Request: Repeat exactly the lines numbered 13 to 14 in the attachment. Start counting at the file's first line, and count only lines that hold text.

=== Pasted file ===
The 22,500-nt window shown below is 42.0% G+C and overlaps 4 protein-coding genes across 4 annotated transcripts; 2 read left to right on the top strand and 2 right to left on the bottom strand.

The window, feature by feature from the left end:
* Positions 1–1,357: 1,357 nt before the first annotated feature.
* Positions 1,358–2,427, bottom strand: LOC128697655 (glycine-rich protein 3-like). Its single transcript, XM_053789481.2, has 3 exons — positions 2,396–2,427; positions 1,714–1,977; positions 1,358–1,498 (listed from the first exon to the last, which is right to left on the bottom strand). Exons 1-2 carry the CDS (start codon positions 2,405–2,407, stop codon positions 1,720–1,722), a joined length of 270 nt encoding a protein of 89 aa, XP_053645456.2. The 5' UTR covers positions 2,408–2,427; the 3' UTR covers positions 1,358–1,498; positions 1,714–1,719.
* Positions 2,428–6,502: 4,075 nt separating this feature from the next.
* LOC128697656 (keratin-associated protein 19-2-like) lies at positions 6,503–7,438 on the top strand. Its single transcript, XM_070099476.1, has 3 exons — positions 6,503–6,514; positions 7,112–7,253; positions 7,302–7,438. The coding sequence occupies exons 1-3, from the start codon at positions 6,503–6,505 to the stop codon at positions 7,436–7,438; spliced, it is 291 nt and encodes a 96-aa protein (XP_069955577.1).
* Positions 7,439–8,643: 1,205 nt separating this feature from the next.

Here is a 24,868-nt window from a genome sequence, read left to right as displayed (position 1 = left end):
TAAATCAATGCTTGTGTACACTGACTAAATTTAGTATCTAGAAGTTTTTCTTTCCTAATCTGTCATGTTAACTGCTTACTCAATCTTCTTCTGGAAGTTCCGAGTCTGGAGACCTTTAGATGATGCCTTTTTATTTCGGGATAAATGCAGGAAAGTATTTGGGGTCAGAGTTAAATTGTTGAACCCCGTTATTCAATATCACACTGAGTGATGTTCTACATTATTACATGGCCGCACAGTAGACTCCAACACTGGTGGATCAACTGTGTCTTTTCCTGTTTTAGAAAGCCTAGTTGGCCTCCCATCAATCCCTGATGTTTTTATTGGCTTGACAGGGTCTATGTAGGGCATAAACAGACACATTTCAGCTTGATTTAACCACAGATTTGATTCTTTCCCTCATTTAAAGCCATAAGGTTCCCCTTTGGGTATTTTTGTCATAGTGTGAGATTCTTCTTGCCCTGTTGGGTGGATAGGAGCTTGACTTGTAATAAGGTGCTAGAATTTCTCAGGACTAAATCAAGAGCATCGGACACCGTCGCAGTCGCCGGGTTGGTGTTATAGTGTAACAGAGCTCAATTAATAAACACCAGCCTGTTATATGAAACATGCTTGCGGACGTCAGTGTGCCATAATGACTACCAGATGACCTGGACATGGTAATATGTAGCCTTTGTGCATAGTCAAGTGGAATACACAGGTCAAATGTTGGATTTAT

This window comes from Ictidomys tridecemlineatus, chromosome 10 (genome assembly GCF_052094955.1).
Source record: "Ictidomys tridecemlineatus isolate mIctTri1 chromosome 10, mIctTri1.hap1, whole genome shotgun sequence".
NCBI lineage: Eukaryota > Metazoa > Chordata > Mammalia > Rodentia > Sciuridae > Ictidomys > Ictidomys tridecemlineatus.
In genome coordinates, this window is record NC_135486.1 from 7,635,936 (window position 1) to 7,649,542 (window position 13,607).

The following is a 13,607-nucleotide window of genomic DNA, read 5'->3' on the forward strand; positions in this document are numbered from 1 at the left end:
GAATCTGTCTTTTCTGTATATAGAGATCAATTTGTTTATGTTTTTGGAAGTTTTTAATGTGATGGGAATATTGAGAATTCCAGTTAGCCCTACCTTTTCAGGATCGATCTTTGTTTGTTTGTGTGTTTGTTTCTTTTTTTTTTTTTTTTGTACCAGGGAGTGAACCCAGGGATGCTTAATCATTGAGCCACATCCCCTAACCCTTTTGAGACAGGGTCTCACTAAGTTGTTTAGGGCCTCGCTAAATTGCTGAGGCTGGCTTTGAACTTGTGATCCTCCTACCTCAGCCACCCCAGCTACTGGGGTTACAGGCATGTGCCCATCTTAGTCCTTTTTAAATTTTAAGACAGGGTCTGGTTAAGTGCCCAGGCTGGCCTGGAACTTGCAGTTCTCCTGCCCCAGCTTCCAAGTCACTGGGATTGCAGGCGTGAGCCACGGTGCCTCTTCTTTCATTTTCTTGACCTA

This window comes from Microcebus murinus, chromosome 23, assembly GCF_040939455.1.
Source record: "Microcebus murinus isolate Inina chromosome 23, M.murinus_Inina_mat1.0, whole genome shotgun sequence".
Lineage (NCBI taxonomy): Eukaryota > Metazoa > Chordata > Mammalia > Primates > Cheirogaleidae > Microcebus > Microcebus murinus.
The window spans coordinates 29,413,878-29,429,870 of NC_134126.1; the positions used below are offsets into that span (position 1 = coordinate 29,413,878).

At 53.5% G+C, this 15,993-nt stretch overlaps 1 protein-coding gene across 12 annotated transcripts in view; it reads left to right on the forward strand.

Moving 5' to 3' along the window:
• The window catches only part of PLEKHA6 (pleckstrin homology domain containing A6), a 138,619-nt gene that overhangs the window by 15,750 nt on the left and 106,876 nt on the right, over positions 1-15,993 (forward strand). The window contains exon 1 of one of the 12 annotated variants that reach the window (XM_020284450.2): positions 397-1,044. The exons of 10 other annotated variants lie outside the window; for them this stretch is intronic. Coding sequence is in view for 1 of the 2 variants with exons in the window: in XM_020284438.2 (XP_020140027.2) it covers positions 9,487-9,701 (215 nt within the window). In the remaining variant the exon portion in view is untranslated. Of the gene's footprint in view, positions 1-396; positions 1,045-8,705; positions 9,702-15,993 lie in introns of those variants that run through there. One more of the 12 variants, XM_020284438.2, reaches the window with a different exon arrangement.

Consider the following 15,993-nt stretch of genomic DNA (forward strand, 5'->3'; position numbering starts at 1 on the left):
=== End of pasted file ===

In genome coordinates, this window is record NC_135486.1 from 7,635,936 (window position 1) to 7,649,542 (window position 13,607).

The following is a 13,607-nucleotide window of genomic DNA, read 5'->3' on the forward strand; positions in this document are numbered from 1 at the left end: